(f) investigatory materials necessarily compiled out of the public view by law enforcement or other investigatory officials…;

(g) trade secrets or commercial or financial information voluntarily provided to an agency for use in developing governmental policy…;

(h) proposals and bids to enter into any contract or agreement until the time for the opening of bids…;

(i) appraisals of real property acquired or to be acquired…;

(j) the names and addresses of any persons contained in, or referred to in, any applications for any licenses to carry or possess firearms…;

[There is no subclause (k).]

(l) questions and answers, scoring keys and sheets and other materials used to develop, administer or score a test…;

(m) contracts for hospital or related health care services…

Any person denied access to public records may pursue the remedy provided for in section ten of chapter sixty-six.

Genealogical Council

(To be continued in the Spring 2002 issue)


Massachusetts

The NEWSLETTER, Spring 2002 Issue

By Mary Ellen Grogan 

Continued from MGC Newsletter Winter 2002

OFFICE OF THE SECRETARY OF THE COMMONWEALTH OF MASSACHUSETTS 

Public Records Division

The Public Records Division is the principal arbiter of the state’s Freedom of Information Act. The legal section of the division annually processes nearly 800 formal appeals from citizens…who have been denied information by public agencies. The division, in approximately 80% of the cases, has ruled in behalf of the public’s right to gain access to that information. The legal staff also issues advisory opinions and answers thousands of questions each year involving interpretations of the public records statute.

Location: One Ashburton Place, Room 1719

Boston, MA 02108

Phone: 617-727-2832

Fax: 617-727-5914

Hours: 8:45 am to 5:00 pm, M-F

Website: http://www.state.ma.us/sec/pre

Essentially, public records law in Massachusetts assumes that any person has the right to obtain public information. There are exceptions, but they are limited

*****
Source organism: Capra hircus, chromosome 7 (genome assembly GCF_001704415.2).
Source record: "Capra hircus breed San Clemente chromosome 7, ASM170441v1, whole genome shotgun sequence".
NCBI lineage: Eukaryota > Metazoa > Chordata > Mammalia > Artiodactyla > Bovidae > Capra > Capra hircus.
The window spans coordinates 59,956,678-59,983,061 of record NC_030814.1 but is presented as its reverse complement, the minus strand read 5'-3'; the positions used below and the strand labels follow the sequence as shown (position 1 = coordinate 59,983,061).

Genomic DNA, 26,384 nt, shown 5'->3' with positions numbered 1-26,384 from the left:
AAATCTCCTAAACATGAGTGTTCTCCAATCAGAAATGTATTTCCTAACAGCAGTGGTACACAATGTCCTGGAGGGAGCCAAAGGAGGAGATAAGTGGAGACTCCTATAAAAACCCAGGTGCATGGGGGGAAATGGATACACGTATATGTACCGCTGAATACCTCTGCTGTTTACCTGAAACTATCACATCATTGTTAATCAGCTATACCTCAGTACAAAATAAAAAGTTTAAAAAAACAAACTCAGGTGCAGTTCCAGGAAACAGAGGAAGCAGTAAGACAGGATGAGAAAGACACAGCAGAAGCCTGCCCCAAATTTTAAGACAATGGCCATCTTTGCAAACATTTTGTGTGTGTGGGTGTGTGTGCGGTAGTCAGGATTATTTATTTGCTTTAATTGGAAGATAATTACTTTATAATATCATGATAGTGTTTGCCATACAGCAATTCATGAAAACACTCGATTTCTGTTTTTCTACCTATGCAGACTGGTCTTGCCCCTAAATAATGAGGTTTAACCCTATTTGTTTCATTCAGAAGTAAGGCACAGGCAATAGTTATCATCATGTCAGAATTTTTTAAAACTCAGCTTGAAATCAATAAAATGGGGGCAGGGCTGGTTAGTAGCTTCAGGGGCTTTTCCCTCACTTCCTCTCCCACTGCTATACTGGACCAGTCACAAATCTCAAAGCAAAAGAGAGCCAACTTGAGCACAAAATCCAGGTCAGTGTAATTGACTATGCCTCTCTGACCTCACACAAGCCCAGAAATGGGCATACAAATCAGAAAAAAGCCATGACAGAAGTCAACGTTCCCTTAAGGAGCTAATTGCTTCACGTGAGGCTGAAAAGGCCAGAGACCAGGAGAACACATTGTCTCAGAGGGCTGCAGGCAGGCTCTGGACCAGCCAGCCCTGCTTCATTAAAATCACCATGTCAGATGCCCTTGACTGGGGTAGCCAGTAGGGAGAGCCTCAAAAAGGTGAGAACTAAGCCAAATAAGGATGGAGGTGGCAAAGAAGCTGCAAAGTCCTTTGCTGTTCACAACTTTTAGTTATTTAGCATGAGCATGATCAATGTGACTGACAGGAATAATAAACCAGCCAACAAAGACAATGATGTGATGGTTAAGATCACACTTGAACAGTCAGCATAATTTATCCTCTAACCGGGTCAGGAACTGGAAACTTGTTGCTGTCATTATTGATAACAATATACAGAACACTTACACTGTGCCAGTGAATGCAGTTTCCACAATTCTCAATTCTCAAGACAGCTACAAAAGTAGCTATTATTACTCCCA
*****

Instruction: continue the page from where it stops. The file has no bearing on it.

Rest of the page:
Massachusetts General Laws (MGL), Chapter 66: Public Records, Section 10, (a) Every person having custody of any public record, as defined in clause Twenty-sixth of section seven of chapter four, shall, at reasonable times and without unreasonable delay, permit it, or any segregable portion of a record which is an independent public record, to be inspected and examined by any person, under his supervision,…

(d) The clerk of every city or town shall post, in a conspicuous place in the vicinity of the clerk’s office, a brief printed statement that any citizen may, at his discretion, obtain copies of certain public records from local officials for a fee as provided for in this chapter.

From the point of view of the researcher, it is important to recognize that every record has a “custodian” – the employee who in the normal course of his/her duties has access to or control of those public records. You must identify the correct custodian before you can successfully locate the records that you want to see. For example, school records will probably be found at the School Department headquarters, rather than in the office of the City/Town Clerk.